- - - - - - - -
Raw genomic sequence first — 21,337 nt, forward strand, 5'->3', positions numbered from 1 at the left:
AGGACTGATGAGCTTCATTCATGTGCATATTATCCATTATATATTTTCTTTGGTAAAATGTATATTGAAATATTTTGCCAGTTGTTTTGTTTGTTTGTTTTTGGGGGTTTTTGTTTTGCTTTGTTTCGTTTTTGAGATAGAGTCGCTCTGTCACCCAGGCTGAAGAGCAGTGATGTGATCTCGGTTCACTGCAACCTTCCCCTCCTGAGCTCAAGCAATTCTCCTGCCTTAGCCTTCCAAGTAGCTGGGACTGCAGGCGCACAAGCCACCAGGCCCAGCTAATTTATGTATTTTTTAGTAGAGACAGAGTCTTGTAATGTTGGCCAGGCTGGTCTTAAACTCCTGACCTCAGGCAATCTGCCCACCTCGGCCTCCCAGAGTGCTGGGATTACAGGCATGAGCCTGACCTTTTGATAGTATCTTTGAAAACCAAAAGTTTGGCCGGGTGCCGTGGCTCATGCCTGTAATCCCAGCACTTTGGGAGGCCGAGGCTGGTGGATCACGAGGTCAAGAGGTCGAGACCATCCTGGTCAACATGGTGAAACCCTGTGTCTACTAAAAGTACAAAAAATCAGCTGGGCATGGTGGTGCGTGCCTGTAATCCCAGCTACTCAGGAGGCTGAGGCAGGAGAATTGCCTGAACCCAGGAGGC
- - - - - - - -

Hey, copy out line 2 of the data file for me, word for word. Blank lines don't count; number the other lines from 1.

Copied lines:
AGGACTGATGAGCTTCATTCATGTGCATATTATCCATTATATATTTTCTTTGGTAAAATGTATATTGAAATATTTTGCCAGTTGTTTTGTTTGTTTGTTTTTGGGGGTTTTTGTTTTGCTTTGTTTCGTTTTTGAGATAGAGTCGCTCTGTCACCCAGGCTGAAGAGCAGTGATGTGATCTCGGTTCACTGCAACCTTCCCCTCCTGAGCTCAAGCAATTCTCCTGCCTTAGCCTTCCAAGTAGCTGGGACTGCAGGCGCACAAGCCACCAGGCCCAGCTAATTTATGTATTTTTTAGTAGAGACAGAGTCTTGTAATGTTGGCCAGGCTGGTCTTAAACTCCTGACCTCAGGCAATCTGCCCACCTCGGCCTCCCAGAGTGCTGGGATTACAGGCATGAGCCTGACCTTTTGATAGTATCTTTGAAAACCAAAAGTTTGGCCGGGTGCCGTGGCTCATGCCTGTAATCCCAGCACTTTGGGAGGCCGAGGCTGGTGGATCACGAGGTCAAGAGGTCGAGACCATCCTGGTCAACATGGTGAAACCCTGTGTCTACTAAAAGTACAAAAAATCAGCTGGGCATGGTGGTGCGTGCCTGTAATCCCAGCTACTCAGGAGGCTGAGGCAGGAGAATTGCCTGAACCCAGGAGGC